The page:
Harry Potter and the Deathly Hallows

Much like the books, this final installment, despite all the action, sort of peters out. I realize this is heresy to many fans and movie-goers, but I was never a huge fan of either the written or filmed version of the story. I did, however, read and see both full cycles.

So, first, a brief response to the last film and then a short discussion on my reasons. Feel free to disagree or click away–I’m aware I’m trading on consecrated ground for many people.

Generally speaking, this was a fine adventure film, but with very little emotion. Given that it was the wind up to the previous Part 1, this isn’t surprising and is really a manifestation of the studio’s decision to not do one overlong movie and so that their bottom-line wouldn’t plummet before the last Batman came out. The performances were as steady as always. The action is very action-y. The final fight is disappointing, but if you don’t have the emotion and you do have a ton of huge battle scenes for the previous 2 hours, of course it will pale in comparison.

There was nothing particularly bad about this last installment, it just wasn’t great. It was also filmed with very little light on the screen, which I found annoying at times. It is a good way to hide the edges of CGI, but it also means you can’t see very much. So for this particular film, I think it is best to say it just doesn’t stand on its own nor pays off particularly satisfactorily. I do intend, someday/weekend, to watch the whole cycle beginning to end to see if it works better and if I can remember all the important bits that slipped my memory during intervening years.

As to the story as a whole and its adaptation, I have many opinions, but I’ve focused my thoughts into two main areas.

On the written side, Potter was a great 4 book story told in 7 books. The story was stretched out and uncontrolled in places. The endless breast beating and then rush to the end are evidence of that. It was perfectly fun to read (OK, minus some of the Harry whining) but its real success was getting so many from outside the genre to buy in.┬áThis is something I truly admire the books for–JK did one thing utterly brilliantly: opening the world so slowly that “muggles” were willing to buy into the fantasy before they even realized they’d shifted into that realm.

On the adaptation side I think the movies fail in many ways. Mostly this was due to what they left out and what they assumed. Leaving out characters and plotlines is expected, especially in large stories. This is fine and can be done exceedingly well. We’ve seen it so. However, while main plotlines and events were left out, they were still assumed to have happened without ever imparting the information. I know this to be the case as I didn’t start to read the books till the end of 3rd or 4th movie (they start to blur for me) when the last 20 minutes made utterly no sense and I had to ask a friend what the heck was going on. Thus ensued a 40 min primer on what info had not been explained. Crucial information.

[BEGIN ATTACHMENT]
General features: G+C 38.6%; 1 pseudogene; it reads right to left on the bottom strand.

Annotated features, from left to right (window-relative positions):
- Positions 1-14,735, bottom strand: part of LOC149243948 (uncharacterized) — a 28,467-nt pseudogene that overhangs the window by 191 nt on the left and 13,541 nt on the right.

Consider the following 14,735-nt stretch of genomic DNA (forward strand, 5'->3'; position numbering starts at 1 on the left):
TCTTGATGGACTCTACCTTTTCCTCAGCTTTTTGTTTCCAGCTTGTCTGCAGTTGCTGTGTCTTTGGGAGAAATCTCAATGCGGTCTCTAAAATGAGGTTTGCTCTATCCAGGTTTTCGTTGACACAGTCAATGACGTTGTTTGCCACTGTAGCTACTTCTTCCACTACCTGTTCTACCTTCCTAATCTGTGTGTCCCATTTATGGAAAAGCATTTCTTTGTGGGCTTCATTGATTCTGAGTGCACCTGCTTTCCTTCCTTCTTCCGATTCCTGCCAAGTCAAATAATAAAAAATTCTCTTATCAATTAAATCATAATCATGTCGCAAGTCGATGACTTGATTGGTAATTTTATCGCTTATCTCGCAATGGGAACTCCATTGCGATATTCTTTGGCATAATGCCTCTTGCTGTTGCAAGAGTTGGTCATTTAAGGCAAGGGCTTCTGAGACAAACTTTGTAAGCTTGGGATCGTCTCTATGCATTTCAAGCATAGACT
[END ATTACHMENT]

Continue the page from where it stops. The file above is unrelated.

This practice continued up through the end of the series. This was a choice the various adaptions made… to assume the viewer had already read the books. IOW, the opposite of what JK did so well in unfolding the world, the studio decided to reverse. The final effect of that is these become moving comics of the books rather than stand-alone entities of the story. Let’s face it, they had a theme park to sell, and changing anything would have ruined that goal and likely brought on the wrath of the fans. Ultimately, I don’t think they will stand the test of time because of their approach, though certainly they raked it in for now. Heck, even I bought the cycle on blu-ray; though mostly for my niece, I hold out hope watching it together may change some of my opinions… and I’m not too big to admit that if it happens. And watching 8 films over 10 years (when I watch over 300 a year) is not the most cohesive experience.

Potter has had a hugely positive effect on the genre business. Well, the fantasy genre business anyway. Science fiction is still the shunned child in arts and letters. For this I am grateful, that I no longer feel self-conscious reading my books in public places. But as durable art, I don’t think Potter was more than a visual romp and nice adjunct to the books. They are not their own entity and, therefore, as movies are weaker for it.

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